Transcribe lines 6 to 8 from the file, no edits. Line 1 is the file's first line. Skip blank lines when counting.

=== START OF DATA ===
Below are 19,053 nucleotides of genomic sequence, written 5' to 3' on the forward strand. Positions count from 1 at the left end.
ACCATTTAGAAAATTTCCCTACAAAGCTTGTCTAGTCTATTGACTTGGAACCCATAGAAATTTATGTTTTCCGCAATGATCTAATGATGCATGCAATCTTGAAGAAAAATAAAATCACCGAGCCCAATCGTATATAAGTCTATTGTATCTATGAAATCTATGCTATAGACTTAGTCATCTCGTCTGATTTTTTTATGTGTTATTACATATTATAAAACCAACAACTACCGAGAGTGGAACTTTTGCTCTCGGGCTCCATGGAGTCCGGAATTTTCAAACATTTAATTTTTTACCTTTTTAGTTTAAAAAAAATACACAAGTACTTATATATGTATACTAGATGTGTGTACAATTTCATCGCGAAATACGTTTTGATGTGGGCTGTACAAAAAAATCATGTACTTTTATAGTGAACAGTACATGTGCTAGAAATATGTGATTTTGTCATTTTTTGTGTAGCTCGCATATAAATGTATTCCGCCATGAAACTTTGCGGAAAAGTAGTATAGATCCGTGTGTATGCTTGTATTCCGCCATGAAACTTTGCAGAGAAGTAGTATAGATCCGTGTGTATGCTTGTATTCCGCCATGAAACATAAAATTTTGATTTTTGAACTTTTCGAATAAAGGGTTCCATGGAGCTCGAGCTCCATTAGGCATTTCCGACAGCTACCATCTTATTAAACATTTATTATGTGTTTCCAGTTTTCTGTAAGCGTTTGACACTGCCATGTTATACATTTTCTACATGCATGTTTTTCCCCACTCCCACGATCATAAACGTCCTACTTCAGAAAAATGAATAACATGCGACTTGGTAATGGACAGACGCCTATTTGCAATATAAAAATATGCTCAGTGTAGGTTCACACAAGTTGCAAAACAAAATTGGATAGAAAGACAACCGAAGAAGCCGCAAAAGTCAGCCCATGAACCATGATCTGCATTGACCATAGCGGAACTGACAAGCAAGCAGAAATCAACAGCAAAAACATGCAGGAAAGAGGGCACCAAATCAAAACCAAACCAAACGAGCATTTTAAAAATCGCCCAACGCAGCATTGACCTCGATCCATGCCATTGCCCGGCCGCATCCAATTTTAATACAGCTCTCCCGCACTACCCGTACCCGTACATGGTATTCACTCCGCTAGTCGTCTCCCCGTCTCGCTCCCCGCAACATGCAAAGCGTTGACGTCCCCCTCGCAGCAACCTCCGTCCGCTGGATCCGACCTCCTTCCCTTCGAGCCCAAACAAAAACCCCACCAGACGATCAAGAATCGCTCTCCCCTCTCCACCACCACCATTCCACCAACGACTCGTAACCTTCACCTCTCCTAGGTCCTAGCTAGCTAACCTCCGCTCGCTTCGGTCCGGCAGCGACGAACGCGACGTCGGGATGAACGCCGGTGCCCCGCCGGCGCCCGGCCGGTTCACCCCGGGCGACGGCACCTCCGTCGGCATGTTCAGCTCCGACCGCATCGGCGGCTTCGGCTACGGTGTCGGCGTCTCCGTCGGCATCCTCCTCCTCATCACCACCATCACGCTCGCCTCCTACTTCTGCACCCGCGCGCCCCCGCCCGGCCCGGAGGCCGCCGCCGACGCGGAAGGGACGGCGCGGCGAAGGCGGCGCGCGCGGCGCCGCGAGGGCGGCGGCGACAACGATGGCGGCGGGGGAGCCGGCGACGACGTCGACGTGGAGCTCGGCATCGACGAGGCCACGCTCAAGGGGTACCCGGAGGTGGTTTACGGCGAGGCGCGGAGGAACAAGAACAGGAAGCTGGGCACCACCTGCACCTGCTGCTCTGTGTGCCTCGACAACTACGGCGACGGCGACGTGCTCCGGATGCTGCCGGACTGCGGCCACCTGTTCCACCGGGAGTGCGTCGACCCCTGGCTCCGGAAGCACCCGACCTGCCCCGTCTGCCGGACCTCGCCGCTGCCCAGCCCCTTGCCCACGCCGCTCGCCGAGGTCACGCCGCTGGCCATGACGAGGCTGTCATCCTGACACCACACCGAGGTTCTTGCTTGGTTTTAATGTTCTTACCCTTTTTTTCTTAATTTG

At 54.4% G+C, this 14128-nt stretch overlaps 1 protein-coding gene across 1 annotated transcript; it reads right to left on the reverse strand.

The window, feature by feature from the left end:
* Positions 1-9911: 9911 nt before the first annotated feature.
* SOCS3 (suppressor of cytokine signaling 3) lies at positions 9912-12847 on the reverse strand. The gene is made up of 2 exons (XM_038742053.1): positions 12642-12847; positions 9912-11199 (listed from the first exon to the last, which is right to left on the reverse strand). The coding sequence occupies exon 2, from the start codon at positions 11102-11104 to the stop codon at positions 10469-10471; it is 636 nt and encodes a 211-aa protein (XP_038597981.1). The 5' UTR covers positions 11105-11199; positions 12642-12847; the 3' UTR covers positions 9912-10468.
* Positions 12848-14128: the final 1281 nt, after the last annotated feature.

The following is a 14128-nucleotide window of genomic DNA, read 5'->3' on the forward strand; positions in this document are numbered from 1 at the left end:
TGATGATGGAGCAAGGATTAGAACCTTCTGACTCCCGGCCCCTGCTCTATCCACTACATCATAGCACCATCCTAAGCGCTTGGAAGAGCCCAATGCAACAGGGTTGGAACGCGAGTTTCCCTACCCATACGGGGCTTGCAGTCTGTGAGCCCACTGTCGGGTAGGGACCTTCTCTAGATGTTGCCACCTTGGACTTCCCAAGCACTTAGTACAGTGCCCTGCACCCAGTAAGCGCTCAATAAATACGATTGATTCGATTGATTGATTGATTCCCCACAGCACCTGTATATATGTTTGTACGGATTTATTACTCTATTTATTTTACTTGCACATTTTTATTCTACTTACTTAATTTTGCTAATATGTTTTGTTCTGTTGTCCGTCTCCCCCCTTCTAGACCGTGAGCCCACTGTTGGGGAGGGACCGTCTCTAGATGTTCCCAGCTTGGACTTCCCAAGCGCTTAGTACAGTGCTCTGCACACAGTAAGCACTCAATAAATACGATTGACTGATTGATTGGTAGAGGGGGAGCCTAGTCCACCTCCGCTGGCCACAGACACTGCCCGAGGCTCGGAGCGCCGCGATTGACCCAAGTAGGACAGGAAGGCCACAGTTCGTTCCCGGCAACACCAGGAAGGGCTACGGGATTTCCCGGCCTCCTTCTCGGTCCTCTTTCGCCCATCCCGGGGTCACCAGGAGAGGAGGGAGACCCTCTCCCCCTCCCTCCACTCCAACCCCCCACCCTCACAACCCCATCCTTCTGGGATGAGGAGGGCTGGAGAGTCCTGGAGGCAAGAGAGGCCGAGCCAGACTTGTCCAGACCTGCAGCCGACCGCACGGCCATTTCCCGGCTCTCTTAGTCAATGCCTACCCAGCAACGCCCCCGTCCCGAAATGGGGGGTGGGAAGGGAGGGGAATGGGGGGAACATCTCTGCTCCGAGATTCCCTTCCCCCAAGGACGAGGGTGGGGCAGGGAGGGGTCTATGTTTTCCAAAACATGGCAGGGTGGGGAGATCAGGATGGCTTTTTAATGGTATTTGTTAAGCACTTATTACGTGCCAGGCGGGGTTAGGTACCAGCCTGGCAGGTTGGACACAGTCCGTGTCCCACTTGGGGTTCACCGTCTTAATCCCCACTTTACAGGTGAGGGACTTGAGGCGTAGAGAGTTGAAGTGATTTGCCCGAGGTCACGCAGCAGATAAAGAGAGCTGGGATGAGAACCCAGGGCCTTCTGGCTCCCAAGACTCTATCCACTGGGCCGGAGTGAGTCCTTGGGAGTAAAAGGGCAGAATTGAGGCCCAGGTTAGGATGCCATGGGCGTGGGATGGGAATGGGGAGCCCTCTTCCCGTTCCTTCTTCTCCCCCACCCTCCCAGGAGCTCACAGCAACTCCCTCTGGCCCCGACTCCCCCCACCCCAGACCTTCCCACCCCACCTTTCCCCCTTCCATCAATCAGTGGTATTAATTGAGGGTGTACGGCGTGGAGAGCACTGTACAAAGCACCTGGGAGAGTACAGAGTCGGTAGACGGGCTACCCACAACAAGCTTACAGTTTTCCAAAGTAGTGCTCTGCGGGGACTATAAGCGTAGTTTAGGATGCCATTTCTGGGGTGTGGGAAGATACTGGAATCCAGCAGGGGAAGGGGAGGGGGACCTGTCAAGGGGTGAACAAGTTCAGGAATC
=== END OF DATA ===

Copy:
* SOCS3 (suppressor of cytokine signaling 3) lies at positions 9912-12847 on the reverse strand. The gene is made up of 2 exons (XM_038742053.1): positions 12642-12847; positions 9912-11199 (listed from the first exon to the last, which is right to left on the reverse strand). The coding sequence occupies exon 2, from the start codon at positions 11102-11104 to the stop codon at positions 10469-10471; it is 636 nt and encodes a 211-aa protein (XP_038597981.1). The 5' UTR covers positions 11105-11199; positions 12642-12847; the 3' UTR covers positions 9912-10468.
* Positions 12848-14128: the final 1281 nt, after the last annotated feature.

The following is a 14128-nucleotide window of genomic DNA, read 5'->3' on the forward strand; positions in this document are numbered from 1 at the left end: